Posted By Alex Symington D.C ~ 11th March 2015
When standing barefoot, the perpendicular line of the straight body column creates a ninety degree angle with the floor. On a two-inch heel, were the body a rigid column and forced to tilt forward, the angle would be reduced to seventy degrees, and to fifty-five degrees on a three-inch heel. Thus, for the body to maintain an erect position, a whole series of joint adjustments (ankle, knee, hip, spine, head) are required to regain and retain one’s erect stance and equilibrium.
The slope or slant of the heel, rear to front, is called the ‘heel wedge angle’. The higher the heel, the greater the angle. On the bare foot there is no wedge angle.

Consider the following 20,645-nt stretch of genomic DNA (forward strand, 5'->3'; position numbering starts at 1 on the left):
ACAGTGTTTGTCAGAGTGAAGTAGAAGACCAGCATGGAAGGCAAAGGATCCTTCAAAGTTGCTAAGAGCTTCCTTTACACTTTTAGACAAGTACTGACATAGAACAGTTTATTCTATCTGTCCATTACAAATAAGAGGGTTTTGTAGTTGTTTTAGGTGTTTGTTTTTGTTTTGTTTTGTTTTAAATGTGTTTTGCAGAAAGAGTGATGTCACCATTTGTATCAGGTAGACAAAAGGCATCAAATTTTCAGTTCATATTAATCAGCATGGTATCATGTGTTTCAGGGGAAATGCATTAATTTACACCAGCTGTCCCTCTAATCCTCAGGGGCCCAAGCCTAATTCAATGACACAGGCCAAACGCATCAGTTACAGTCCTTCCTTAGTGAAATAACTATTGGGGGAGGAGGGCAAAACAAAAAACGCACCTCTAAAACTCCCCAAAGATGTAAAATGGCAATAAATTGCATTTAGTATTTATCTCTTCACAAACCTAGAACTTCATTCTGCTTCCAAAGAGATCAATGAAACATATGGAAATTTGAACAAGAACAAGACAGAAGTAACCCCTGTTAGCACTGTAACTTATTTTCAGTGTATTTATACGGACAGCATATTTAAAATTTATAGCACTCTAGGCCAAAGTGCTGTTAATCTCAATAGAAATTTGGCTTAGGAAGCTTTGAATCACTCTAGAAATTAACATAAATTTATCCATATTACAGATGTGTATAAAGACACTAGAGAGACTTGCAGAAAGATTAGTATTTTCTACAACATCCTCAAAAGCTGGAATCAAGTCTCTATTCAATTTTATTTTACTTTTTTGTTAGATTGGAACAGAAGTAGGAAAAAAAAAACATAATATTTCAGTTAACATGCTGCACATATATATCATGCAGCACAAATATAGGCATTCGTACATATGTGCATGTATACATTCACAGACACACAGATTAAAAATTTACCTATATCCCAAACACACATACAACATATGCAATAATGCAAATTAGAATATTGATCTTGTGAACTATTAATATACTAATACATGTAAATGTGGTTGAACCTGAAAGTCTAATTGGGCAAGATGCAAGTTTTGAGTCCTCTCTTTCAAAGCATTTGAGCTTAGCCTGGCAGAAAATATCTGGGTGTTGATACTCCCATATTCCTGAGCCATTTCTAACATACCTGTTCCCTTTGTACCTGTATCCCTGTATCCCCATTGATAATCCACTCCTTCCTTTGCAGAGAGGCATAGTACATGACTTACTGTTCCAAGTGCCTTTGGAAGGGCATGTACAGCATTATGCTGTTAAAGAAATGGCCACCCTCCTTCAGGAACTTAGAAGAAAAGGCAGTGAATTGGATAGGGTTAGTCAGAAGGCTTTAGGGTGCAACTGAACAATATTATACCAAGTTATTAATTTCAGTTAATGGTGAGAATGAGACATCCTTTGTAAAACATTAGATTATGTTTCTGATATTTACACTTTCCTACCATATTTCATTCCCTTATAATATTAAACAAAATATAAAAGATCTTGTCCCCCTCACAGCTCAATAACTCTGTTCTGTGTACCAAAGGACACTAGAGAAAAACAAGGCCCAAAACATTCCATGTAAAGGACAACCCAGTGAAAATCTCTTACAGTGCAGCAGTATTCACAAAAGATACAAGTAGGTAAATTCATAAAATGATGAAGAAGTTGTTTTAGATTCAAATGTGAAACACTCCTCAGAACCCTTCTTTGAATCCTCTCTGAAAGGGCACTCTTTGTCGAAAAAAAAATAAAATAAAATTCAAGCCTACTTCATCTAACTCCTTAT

“Our feet carry all of our weight and the shoes we chose have a lot to do with the way we walk and the pressure we put on the rest of the body. Feet need a surface which allows them to bend, grip and roll as you walk, which is difficult to do when constantly wearing heels. It would seem sensible to wear high heels only in moderation and look to lower the heel height you wear in order to avoid too many problems”.
Top tips for walking in heels:
o Tense your pelvic floor muscles
o Keep your head upright and don’t stick your chest out
o Put your shoulders back and chest in
o Spread weight evenly over the whole shoe when walking
o Don’t walk too fast, be elegant